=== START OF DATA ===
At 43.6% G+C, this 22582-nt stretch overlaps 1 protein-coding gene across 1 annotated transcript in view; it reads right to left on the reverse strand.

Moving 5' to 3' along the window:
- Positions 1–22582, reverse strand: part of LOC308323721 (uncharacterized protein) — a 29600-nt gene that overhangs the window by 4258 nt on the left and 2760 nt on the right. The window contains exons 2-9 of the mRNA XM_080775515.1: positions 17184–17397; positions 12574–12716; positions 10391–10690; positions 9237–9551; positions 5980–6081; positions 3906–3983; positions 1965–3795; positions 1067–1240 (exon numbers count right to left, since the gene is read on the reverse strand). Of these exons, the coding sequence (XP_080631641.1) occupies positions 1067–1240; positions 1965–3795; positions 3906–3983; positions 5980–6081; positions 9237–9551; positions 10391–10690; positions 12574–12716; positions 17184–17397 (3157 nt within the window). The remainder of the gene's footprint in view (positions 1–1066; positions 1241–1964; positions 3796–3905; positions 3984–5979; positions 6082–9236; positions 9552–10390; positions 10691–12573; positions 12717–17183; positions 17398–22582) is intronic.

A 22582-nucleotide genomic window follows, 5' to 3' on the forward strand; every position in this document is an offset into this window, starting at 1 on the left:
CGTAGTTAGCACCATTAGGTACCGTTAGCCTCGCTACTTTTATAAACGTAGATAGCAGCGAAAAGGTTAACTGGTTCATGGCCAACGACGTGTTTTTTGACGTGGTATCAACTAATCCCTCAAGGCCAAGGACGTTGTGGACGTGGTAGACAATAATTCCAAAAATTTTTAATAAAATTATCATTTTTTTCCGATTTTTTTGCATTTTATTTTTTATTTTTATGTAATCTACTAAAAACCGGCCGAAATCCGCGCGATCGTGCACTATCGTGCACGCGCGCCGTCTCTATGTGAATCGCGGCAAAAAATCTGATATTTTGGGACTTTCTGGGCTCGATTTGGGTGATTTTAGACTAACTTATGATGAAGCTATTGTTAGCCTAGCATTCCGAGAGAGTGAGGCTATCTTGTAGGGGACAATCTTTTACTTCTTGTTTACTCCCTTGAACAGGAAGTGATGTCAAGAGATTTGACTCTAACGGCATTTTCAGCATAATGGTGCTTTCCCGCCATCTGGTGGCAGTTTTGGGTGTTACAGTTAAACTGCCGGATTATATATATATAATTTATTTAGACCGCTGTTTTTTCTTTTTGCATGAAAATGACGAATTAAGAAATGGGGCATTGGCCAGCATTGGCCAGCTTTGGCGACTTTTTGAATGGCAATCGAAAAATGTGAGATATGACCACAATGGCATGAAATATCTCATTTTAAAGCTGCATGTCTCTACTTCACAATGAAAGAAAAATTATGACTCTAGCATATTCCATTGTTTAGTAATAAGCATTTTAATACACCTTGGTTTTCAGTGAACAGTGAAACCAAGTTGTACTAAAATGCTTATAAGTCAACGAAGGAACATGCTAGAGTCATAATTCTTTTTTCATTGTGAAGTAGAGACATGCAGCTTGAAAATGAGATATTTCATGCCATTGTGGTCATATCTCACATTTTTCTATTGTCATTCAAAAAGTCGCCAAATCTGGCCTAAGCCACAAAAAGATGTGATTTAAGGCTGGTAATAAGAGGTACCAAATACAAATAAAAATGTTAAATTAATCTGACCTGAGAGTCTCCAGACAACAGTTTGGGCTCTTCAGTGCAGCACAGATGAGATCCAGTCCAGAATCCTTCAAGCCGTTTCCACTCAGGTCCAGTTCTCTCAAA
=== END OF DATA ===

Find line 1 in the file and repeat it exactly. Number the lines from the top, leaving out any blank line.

At 43.6% G+C, this 22582-nt stretch overlaps 1 protein-coding gene across 1 annotated transcript in view; it reads right to left on the reverse strand.